Review: Dare to Dream

“In the years following her husband’s death, Coretta committed herself to fulfilling Martin’s dreams and a few of her own.” page 65

Coretta Scott King: Dare to Dream by Angela Shelf Medearis, illustrated by Anna Rich.
Puffin, Penguin Group, New York, 1994.
Biography, 81 pages including index.
Lexile:  790L  .
AR Level:  6.4 (worth 1.0 points)  .
NOTE: Part of the Women of Our Time Series.

A middle-grade biography of Coretta Scott King, widow of Dr. Martin Luther King, Jr. and a civil rights activist herself.

Dare to Dream Coretta Scott King
Coretta Scott King: Dare to Dream by Angela Shelf Medearis, illustrated by Anna Rich.

I’ll admit, I’m not a big fan of the Women of Our Time series.  So far, this is the only book featuring a woman of color in the current series.  An older version of the series might have been more inclusive.  The current nine books include 8 white women, one of whom is Jewish (Golda Meir) and another of whom is deaf and blind (Helen Keller).  Laura Ingalls Wilder is included, but there are no indigenous women represented.

I’m also a bit of a cover snob, and this cover is not very appealing.  However, we love Angela Shelf Medearis.  Everything I’ve read by her (picture or chapter book, fiction or nonfiction) has been top notch.  Her name on the cover was inducement enough to buy, especially since I’d been looking for a more in-depth biography of Coretta Scott King.

Medearis’ writing held up.  Unfortunately the illustrations did not.  This book contains tiny black-and white illustrations reproduced in the midst of the text which appear to have originally been intended for a different format.  The illustrations are not very well spaced.  There might be a few pages of text only, and then two illustrations over a two-page spread.  The focus on some appears to be off, and on others it’s difficult to see Coretta Scott King.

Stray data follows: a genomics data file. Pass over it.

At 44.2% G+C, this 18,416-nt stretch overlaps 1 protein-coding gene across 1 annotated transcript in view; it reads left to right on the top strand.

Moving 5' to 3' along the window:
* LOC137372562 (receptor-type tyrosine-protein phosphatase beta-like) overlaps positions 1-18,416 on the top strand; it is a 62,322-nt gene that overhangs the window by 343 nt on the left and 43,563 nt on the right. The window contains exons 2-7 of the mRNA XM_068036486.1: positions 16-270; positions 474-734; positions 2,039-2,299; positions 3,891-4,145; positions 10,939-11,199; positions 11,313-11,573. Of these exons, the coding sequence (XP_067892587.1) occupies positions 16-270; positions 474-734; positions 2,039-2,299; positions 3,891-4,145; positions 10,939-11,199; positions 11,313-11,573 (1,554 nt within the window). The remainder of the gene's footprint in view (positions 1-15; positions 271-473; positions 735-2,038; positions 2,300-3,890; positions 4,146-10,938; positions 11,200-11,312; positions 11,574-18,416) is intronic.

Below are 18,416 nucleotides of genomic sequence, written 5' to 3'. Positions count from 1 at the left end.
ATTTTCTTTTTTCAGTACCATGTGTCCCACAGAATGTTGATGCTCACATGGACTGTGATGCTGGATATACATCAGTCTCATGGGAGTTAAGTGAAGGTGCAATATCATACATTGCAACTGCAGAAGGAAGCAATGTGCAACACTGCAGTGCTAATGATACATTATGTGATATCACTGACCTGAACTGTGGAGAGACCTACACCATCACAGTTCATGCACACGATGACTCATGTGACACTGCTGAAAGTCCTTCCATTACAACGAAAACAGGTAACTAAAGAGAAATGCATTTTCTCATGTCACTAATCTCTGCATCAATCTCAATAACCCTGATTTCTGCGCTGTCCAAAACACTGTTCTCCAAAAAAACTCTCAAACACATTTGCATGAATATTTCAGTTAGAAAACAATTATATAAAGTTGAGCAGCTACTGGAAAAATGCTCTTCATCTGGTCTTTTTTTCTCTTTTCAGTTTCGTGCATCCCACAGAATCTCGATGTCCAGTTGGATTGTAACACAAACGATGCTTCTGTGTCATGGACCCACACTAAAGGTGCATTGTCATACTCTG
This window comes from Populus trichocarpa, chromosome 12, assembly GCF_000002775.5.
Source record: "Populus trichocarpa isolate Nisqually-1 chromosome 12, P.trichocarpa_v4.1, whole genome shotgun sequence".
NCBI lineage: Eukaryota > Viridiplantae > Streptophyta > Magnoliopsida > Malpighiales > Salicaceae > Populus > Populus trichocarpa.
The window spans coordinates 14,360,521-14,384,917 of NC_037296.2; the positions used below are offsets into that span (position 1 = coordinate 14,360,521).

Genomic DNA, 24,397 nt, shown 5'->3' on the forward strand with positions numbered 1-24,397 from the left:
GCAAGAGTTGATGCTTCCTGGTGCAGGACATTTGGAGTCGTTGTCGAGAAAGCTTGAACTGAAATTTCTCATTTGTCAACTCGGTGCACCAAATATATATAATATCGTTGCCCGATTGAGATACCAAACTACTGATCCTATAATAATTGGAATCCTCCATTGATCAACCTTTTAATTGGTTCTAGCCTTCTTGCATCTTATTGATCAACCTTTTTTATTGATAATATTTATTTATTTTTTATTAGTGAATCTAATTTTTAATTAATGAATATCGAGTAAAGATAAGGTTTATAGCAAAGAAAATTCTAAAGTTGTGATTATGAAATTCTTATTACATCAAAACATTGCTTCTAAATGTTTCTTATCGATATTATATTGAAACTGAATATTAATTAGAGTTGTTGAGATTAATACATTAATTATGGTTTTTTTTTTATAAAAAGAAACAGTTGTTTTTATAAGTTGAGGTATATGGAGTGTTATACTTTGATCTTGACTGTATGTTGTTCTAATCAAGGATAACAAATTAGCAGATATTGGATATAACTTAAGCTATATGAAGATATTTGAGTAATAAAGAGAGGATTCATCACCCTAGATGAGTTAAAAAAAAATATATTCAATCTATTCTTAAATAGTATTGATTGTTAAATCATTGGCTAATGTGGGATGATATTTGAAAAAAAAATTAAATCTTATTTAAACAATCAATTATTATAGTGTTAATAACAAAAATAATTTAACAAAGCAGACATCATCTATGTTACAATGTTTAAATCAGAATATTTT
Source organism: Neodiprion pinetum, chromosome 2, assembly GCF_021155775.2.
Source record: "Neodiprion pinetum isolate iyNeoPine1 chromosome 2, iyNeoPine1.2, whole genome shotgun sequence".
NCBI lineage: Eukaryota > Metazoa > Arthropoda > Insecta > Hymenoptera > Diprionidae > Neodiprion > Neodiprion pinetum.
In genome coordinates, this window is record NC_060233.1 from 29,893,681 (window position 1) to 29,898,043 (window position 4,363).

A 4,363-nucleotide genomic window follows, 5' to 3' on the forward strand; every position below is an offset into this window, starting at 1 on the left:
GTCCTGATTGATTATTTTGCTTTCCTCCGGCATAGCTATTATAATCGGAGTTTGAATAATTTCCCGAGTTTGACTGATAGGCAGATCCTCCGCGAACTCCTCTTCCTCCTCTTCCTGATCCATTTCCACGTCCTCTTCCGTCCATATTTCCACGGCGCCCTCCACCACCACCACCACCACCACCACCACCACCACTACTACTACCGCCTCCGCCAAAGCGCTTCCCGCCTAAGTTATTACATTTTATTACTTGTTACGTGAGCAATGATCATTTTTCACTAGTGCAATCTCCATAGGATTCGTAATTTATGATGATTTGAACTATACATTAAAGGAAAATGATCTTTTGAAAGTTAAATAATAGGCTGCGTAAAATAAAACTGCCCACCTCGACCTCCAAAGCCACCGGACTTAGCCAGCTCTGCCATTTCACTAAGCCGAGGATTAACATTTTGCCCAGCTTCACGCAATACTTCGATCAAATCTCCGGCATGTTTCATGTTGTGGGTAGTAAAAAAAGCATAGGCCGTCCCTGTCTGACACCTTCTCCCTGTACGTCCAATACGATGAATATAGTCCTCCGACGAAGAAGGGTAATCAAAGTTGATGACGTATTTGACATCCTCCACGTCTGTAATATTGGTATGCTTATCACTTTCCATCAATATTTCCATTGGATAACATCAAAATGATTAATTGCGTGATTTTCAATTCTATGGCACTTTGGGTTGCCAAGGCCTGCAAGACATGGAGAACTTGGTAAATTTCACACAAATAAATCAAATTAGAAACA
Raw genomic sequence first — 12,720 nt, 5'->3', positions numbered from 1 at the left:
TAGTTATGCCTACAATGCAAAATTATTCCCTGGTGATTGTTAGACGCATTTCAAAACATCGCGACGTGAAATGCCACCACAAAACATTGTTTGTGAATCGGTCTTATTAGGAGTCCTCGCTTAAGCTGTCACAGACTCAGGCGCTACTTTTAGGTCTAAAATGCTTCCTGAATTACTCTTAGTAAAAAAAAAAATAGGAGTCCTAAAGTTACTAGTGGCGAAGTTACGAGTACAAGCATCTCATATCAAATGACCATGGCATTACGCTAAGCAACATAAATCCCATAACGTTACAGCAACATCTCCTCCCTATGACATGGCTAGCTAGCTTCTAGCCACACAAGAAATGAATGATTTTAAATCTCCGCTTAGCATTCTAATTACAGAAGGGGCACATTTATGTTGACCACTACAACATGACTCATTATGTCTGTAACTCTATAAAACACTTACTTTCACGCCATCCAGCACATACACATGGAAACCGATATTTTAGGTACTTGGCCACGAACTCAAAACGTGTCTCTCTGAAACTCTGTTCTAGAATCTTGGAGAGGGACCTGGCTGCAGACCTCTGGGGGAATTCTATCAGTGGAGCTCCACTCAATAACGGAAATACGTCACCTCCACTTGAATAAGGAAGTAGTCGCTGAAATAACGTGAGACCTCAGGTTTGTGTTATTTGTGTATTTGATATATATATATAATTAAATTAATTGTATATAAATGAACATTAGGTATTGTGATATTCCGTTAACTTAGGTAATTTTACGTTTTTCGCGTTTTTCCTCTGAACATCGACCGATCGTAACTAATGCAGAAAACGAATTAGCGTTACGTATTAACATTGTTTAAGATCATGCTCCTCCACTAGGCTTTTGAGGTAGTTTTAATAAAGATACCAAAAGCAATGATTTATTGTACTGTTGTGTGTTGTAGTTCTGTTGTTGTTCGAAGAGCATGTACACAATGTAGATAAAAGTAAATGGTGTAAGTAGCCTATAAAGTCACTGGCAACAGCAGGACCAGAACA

Thankfully, as we get to the middle of the book, the illustrations are gradually phased out in favor of photographs of King.  This is much better.  The odd spacing remains (perhaps this was a publishing decision that made the book less costly?), but makes more sense given that certain events were more likely to be photographed.  The photos, unlike the illustrations, come with captions that help place them at a particular point in the story.

Medearis continues to be one of my favorite children’s book authors.  She does not shy away from portraying the difficult times King faced (unequal schooling, racial violence, house burning, the death of her husband) but does so in language appropriate for young readers.

Even when she unflinchingly describes horrid realities, Medearis consistently acknowledges King’s feelings about the events.  There is a strong moral thread throughout the book, from the Scott family’s early emphasis on hard work and education to Dr. King’s bravery.

I was especially pleased with chapter eight, which deals with King’s life after her husband’s death.  So many accounts just stop when he dies.  This chapter covers her work fighting apartheid, advocating for MLK Jr. Day, and more.  Medearis also recommends King’s book My Life with Martin Luther King, Jr., which I’d heard of before but somehow neglected to add to my TBR.

In the end, while this biography was flawed in illustrations and publishing decisions, I would still recommend it to the target audience.  The publisher recommends this for ages 7 and up, and Medearis does such a great job of addressing difficult topics in an age-appropriate way that I would agree, even though the reading level would mark it as a middle school book.  We will definitely continue to seek out her books!

Author: colorfulbookreviews

I work in a library by day and parent the rest of the time. I am passionate about good books representing the full spectrum of human diversity for every age group and reading level. This blog is my attempt to help parents, educators, and librarians find the best children's books authored by or featuring characters of color.

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